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Jamie Myers

Research and Learning Manager

Jamie is the Research and Learning Manager for the Sanitation Learning Hub jointly overseeing the activities of the Hub. He works on timely, relevant and actionable learning activities in the sanitation and hygiene sector.

His focus is on learning about, understanding, promoting and sharing good practices, ideas and innovations in participatory, community-centred sanitation and hygiene programmes and policies. He is particularly interested in developing, documenting and spreading different research methodologies that improve learning and support positive change on the ground, and in looking at ways of capturing field realities and community perspectives that can then feed into policy/practice discussions.

His focus is global and looks at sanitation and hygiene programming across Africa. Asia and the Pacific. Prior to this role, he was the Research Officer for the Community-Led Total Sanitation Knowledge Hub for five years.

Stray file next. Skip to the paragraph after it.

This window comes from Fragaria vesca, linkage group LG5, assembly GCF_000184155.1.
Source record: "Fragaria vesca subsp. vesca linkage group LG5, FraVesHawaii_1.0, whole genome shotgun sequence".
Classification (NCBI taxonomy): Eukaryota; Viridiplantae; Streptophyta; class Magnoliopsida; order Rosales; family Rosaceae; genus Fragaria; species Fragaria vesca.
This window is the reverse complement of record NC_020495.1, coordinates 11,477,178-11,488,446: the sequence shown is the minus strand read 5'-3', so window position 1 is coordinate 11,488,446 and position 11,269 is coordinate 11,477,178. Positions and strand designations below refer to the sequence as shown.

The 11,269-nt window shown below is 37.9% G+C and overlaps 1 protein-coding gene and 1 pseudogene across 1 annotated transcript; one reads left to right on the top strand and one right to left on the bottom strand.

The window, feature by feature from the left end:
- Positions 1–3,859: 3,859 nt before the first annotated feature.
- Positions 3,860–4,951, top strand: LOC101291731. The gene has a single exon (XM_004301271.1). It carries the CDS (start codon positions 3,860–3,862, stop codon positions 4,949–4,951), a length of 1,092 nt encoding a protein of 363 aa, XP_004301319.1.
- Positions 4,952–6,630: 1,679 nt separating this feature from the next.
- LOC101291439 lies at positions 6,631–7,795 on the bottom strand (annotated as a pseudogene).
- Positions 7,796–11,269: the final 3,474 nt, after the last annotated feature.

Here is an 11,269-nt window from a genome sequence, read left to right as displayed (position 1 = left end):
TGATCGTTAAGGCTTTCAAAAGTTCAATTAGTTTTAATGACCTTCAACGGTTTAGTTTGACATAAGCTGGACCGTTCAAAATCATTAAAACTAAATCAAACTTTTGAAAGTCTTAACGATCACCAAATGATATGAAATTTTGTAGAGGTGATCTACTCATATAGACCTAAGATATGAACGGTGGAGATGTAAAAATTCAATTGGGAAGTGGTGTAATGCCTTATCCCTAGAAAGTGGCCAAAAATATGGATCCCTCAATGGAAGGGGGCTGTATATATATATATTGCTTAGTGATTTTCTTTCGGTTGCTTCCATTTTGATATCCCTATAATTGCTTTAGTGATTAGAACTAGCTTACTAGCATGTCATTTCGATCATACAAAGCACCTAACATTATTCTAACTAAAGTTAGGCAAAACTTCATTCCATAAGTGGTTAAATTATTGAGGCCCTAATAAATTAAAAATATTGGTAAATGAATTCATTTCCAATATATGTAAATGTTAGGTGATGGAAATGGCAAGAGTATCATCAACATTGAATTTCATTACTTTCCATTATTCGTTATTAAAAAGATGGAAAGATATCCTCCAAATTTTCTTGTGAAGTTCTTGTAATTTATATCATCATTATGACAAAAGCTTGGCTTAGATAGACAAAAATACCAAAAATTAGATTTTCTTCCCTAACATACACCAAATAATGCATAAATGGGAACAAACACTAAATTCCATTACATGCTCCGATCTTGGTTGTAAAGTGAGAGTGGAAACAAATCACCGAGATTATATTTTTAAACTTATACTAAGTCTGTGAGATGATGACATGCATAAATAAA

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The Sanitation Learning Hub

Together with partners around the world, our focus is to support and strengthen the sector to tackle the complex challenges it faces in delivering the Sustainable Development Goal (SDG) 6.2.



The Partial Usage of Toilets

The partial usage of toilets is a frontier subject for Community-Led Total Sanitation as well as the broader sanitation sector. Some members of a household may not use a toilet at all, while others may only use it some of the time.

18 February 2016



Supporting the Poorest and Most Vulnerable in CLTS Programmes

CLTS Knowledge Hub Learning Paper

This Learning Paper discusses ways the poorest and most vulnerable can be supported both through strengthening the CLTS process and the introduction of support mechanisms. It focuses on strengthening the CLTS process, identifying and targeting people for support, the sequencing of support...

1 September 2017

Jamie Myers’s recent work

Past Event

Free Webinar: Using a CLTS Approach in Urban and Peri-Urban Areas

This webinar will propose that urban CLTS does not mean strictly following processes and tools that have been used in rural areas but adhering to similar principles and designing an intervention based on the context of a specific town or city.

6 October 2016